Celebrate Valentine’s Day 2015 at the Second Busan Foreigner Market

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Gugak Center
This Valentine’s Day, love of local commerce, cross-cultural exchange and charity are in the Gwangan-li air as three local businesses host the second Busan Foreigner Market from 1 to 5 p.m.

Many vendors from the first market return on Feb. 14. Products on offer will include hummus, handmade soaps and candles, infused vodkas, homemade jams, pickled foods, wooden art, clothes, Iranian meals, British chocolates and various American products. Vendors will have their wares set up at Sharky’s, Beached and HQ Gwangan, which hosted the first market.

Organizers say an expansion to more than one location was necessary after the first market’s success.

“To be honest, I didn’t expect it to be anywhere near as popular as it was,” says Cat Griffin, an organizer of the event. “The Ulsan foreigner market has been going for some time and proved to be pretty popular, fostering a great community feel. I strongly felt Busan could really benefit from something similar.”

The city is not the only benefactor. As a cultural exchange and charitable operation, Busan Foreigner Market vendors are donating a portion of their proceeds to selected charities, including the BAPS animal shelter in Gimhae, Busan Women’s Shelter and Educate a Child, a Korea-based charity that funds school fees for children in the Philippines.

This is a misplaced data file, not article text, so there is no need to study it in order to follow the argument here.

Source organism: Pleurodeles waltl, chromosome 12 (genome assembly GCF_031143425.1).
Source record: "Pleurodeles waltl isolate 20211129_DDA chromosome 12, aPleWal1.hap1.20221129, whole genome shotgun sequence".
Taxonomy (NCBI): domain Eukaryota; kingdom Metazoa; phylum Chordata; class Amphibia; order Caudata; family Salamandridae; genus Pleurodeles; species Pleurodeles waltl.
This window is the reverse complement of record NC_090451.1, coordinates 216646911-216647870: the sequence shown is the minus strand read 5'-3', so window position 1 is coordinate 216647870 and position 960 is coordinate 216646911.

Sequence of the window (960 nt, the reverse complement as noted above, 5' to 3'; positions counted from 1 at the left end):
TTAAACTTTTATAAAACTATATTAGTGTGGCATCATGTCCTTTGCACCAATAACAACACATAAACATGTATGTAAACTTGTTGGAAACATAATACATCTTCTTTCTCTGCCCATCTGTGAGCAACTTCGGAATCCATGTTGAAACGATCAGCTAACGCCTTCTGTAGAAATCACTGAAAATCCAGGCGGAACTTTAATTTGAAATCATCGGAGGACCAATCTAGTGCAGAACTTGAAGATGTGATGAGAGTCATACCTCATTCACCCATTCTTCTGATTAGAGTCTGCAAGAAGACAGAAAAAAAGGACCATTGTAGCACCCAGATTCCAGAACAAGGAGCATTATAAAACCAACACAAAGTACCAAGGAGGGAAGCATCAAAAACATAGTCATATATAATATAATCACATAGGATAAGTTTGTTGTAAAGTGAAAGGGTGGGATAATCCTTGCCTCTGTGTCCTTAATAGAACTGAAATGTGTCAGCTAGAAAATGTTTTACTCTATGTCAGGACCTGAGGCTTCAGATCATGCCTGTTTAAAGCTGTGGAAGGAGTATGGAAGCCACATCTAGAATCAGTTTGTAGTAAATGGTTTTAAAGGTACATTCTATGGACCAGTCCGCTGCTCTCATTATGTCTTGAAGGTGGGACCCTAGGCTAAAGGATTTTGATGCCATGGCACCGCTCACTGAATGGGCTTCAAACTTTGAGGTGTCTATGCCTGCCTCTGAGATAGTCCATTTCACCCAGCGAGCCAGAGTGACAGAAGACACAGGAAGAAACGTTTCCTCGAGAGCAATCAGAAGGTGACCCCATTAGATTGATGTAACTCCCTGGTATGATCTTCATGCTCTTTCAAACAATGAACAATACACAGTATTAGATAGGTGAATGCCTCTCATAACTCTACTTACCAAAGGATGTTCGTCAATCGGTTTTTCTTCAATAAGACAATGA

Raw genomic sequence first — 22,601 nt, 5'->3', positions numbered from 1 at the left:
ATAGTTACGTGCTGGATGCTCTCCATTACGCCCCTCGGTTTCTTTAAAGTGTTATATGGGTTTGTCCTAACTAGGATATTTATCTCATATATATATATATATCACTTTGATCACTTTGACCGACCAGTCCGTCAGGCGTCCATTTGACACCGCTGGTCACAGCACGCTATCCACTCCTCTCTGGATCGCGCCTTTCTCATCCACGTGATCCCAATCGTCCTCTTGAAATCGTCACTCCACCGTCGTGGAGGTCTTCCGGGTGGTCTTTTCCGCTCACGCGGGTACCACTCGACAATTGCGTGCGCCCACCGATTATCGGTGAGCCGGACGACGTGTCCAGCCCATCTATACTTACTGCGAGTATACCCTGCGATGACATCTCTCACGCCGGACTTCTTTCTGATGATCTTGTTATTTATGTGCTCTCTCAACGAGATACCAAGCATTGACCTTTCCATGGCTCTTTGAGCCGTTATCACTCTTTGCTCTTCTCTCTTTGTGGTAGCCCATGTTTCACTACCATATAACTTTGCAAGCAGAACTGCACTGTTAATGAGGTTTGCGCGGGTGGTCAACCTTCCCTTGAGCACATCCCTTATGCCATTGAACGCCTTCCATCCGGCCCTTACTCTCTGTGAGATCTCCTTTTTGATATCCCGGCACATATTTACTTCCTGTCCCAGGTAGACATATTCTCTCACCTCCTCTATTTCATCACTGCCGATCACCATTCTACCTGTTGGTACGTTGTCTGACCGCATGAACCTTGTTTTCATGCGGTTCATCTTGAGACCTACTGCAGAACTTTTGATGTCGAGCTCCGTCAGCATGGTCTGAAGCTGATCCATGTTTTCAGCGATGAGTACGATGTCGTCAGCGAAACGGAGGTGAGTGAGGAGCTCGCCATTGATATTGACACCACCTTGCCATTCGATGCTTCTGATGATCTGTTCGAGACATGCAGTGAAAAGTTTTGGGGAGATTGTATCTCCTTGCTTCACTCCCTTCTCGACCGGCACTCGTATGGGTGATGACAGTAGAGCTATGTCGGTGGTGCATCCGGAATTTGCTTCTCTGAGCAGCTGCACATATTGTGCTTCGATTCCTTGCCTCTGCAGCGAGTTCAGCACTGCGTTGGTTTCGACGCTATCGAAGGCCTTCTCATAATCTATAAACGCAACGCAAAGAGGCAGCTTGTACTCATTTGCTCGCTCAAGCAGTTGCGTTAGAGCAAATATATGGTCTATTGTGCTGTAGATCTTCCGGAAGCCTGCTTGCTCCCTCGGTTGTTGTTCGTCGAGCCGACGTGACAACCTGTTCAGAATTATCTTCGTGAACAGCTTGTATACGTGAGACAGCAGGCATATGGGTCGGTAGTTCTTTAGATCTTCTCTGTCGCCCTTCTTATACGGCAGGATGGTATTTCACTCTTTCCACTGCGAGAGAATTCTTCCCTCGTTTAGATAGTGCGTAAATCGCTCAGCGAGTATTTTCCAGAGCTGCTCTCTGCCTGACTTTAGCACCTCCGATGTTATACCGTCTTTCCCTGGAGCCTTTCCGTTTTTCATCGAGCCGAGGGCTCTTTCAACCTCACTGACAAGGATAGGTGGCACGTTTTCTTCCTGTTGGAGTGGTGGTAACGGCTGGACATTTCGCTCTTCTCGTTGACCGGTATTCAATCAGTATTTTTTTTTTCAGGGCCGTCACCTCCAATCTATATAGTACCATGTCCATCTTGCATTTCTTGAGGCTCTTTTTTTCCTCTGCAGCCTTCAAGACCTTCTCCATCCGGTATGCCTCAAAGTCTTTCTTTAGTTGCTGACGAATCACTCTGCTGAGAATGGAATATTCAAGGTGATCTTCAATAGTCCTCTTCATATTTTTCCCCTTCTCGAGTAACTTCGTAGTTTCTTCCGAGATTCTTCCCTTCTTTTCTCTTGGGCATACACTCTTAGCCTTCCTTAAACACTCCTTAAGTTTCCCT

Foreigner market Busan

“We love the idea of having a venue for foreigners to share parts of their culture with both Koreans and other foreigners,” says Richard Schaefer who, along with Miranda Neerhof, will again be selling their homemade Greek-and-plain-styled yogurts and cheeses. “At the first market there were vendors that represented a variety of countries: from India and Iran to Ireland and America. We think having a prominent event that showcases foreign cultures in Korea is a great thing. The fact it helps out various charities in the area is a huge plus and we think it has tremendous potential to do great things for the city and the community.”

Seventeen vendors participated in the first market with about 300 patrons in attendance, Griffin says. Given its success, organizers decided to make it a monthly event, she said.

“Supporting local charities is a big part of the market for myself and will be a core feature of all future markets,” she says. In addition, Griffin says she hopes more Koreans will hear about the event and check it out, as well. “It would be great if the market could serve as a bridge between the foreigner community and the community here in Busan,” she says.


For more information and to RSVP for the event, click on its Facebook event page here.

To read more of John Dunphy’s work, visit his blog here.

 

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